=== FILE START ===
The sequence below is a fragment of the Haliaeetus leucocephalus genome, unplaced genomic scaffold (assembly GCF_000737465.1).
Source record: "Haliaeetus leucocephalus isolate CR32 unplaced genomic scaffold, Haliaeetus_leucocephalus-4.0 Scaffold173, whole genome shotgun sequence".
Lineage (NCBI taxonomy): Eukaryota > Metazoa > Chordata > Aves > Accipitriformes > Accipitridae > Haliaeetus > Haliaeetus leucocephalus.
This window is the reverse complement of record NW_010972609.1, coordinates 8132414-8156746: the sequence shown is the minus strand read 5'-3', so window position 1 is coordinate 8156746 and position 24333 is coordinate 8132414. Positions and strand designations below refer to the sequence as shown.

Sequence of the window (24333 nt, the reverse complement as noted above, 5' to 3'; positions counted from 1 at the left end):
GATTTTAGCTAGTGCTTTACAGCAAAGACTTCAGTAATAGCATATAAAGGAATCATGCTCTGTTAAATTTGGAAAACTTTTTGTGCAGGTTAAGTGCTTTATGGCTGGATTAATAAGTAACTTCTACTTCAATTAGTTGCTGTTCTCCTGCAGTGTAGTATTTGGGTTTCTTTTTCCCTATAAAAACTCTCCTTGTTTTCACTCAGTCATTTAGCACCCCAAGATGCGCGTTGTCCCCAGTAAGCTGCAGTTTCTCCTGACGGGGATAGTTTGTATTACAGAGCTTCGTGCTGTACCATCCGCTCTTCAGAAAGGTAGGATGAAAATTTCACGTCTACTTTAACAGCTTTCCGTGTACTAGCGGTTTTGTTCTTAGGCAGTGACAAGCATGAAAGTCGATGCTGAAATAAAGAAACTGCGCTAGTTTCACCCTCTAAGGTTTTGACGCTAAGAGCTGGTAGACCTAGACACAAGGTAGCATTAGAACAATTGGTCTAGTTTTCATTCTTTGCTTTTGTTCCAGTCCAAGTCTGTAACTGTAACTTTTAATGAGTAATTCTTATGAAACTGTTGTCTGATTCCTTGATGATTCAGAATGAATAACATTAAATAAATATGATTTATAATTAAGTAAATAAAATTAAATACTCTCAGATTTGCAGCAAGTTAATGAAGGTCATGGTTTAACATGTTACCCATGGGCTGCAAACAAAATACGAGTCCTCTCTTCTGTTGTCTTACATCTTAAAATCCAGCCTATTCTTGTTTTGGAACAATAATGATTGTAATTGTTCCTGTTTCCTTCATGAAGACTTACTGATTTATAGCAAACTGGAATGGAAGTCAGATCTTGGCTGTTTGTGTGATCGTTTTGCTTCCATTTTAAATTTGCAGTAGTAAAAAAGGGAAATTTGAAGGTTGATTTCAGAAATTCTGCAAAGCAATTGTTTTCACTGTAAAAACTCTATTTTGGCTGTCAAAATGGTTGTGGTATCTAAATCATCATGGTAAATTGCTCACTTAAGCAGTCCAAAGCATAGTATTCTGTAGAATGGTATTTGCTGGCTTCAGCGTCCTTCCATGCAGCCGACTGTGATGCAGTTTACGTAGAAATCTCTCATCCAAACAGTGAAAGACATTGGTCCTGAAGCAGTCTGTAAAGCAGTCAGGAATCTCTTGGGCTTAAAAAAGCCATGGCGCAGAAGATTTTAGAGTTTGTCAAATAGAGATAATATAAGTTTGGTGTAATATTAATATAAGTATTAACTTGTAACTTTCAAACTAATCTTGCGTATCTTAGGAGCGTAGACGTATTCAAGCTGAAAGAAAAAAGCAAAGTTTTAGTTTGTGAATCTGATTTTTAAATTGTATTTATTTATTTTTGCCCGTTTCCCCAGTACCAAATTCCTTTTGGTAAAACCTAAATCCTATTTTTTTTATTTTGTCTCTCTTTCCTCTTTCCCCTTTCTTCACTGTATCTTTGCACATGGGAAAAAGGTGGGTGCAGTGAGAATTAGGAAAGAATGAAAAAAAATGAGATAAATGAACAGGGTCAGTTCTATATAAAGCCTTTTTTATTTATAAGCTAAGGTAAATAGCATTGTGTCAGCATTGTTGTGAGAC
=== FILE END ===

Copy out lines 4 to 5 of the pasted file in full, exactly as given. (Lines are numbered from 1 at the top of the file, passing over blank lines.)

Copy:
This window is the reverse complement of record NW_010972609.1, coordinates 8132414-8156746: the sequence shown is the minus strand read 5'-3', so window position 1 is coordinate 8156746 and position 24333 is coordinate 8132414. Positions and strand designations below refer to the sequence as shown.

Sequence of the window (24333 nt, the reverse complement as noted above, 5' to 3'; positions counted from 1 at the left end):